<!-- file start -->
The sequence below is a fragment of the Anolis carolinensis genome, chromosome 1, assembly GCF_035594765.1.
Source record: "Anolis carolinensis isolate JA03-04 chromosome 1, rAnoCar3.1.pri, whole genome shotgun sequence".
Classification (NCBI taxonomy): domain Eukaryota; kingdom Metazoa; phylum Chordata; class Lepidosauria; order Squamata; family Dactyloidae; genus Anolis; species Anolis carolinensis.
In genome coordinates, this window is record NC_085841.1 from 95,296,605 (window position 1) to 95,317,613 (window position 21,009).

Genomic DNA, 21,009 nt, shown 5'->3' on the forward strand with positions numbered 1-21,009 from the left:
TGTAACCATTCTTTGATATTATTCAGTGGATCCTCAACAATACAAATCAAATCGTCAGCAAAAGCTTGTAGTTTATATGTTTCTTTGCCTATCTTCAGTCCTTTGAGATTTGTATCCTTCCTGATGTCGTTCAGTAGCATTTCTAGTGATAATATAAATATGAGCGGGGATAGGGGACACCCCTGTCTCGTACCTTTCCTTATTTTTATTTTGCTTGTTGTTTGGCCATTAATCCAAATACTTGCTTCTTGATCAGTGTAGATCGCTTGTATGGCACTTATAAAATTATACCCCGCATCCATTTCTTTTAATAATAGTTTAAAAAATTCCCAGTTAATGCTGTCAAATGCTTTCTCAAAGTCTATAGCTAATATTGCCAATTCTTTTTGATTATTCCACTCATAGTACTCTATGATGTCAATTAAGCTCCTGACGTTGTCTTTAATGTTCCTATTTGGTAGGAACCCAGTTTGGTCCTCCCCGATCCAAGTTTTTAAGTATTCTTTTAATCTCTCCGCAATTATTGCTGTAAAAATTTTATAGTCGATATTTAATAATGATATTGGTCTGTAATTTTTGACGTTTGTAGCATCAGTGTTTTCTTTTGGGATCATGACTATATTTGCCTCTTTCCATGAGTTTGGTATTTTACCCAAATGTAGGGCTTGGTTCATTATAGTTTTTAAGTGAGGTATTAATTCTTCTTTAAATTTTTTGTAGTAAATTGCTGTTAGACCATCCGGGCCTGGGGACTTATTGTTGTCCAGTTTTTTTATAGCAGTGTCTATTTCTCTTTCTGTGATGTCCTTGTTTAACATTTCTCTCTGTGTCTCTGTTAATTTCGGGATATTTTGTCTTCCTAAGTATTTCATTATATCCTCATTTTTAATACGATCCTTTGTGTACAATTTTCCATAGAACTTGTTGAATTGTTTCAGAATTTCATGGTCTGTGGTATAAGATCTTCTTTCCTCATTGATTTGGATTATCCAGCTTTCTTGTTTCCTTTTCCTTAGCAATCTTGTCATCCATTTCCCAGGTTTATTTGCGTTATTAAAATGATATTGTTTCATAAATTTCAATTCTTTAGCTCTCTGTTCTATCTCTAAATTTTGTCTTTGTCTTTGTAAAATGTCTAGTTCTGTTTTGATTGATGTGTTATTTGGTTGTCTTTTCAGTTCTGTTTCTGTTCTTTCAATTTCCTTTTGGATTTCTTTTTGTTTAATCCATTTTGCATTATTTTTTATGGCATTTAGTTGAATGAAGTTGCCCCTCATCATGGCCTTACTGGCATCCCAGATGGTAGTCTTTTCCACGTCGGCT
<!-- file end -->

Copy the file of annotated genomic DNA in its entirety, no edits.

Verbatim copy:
The sequence below is a fragment of the Anolis carolinensis genome, chromosome 1, assembly GCF_035594765.1.
Source record: "Anolis carolinensis isolate JA03-04 chromosome 1, rAnoCar3.1.pri, whole genome shotgun sequence".
Classification (NCBI taxonomy): domain Eukaryota; kingdom Metazoa; phylum Chordata; class Lepidosauria; order Squamata; family Dactyloidae; genus Anolis; species Anolis carolinensis.
In genome coordinates, this window is record NC_085841.1 from 95,296,605 (window position 1) to 95,317,613 (window position 21,009).

Genomic DNA, 21,009 nt, shown 5'->3' on the forward strand with positions numbered 1-21,009 from the left:
TGTAACCATTCTTTGATATTATTCAGTGGATCCTCAACAATACAAATCAAATCGTCAGCAAAAGCTTGTAGTTTATATGTTTCTTTGCCTATCTTCAGTCCTTTGAGATTTGTATCCTTCCTGATGTCGTTCAGTAGCATTTCTAGTGATAATATAAATATGAGCGGGGATAGGGGACACCCCTGTCTCGTACCTTTCCTTATTTTTATTTTGCTTGTTGTTTGGCCATTAATCCAAATACTTGCTTCTTGATCAGTGTAGATCGCTTGTATGGCACTTATAAAATTATACCCCGCATCCATTTCTTTTAATAATAGTTTAAAAAATTCCCAGTTAATGCTGTCAAATGCTTTCTCAAAGTCTATAGCTAATATTGCCAATTCTTTTTGATTATTCCACTCATAGTACTCTATGATGTCAATTAAGCTCCTGACGTTGTCTTTAATGTTCCTATTTGGTAGGAACCCAGTTTGGTCCTCCCCGATCCAAGTTTTTAAGTATTCTTTTAATCTCTCCGCAATTATTGCTGTAAAAATTTTATAGTCGATATTTAATAATGATATTGGTCTGTAATTTTTGACGTTTGTAGCATCAGTGTTTTCTTTTGGGATCATGACTATATTTGCCTCTTTCCATGAGTTTGGTATTTTACCCAAATGTAGGGCTTGGTTCATTATAGTTTTTAAGTGAGGTATTAATTCTTCTTTAAATTTTTTGTAGTAAATTGCTGTTAGACCATCCGGGCCTGGGGACTTATTGTTGTCCAGTTTTTTTATAGCAGTGTCTATTTCTCTTTCTGTGATGTCCTTGTTTAACATTTCTCTCTGTGTCTCTGTTAATTTCGGGATATTTTGTCTTCCTAAGTATTTCATTATATCCTCATTTTTAATACGATCCTTTGTGTACAATTTTCCATAGAACTTGTTGAATTGTTTCAGAATTTCATGGTCTGTGGTATAAGATCTTCTTTCCTCATTGATTTGGATTATCCAGCTTTCTTGTTTCCTTTTCCTTAGCAATCTTGTCATCCATTTCCCAGGTTTATTTGCGTTATTAAAATGATATTGTTTCATAAATTTCAATTCTTTAGCTCTCTGTTCTATCTCTAAATTTTGTCTTTGTCTTTGTAAAATGTCTAGTTCTGTTTTGATTGATGTGTTATTTGGTTGTCTTTTCAGTTCTGTTTCTGTTCTTTCAATTTCCTTTTGGATTTCTTTTTGTTTAATCCATTTTGCATTATTTTTTATGGCATTTAGTTGAATGAAGTTGCCCCTCATCATGGCCTTACTGGCATCCCAGATGGTAGTCTTTTCCACGTCGGCT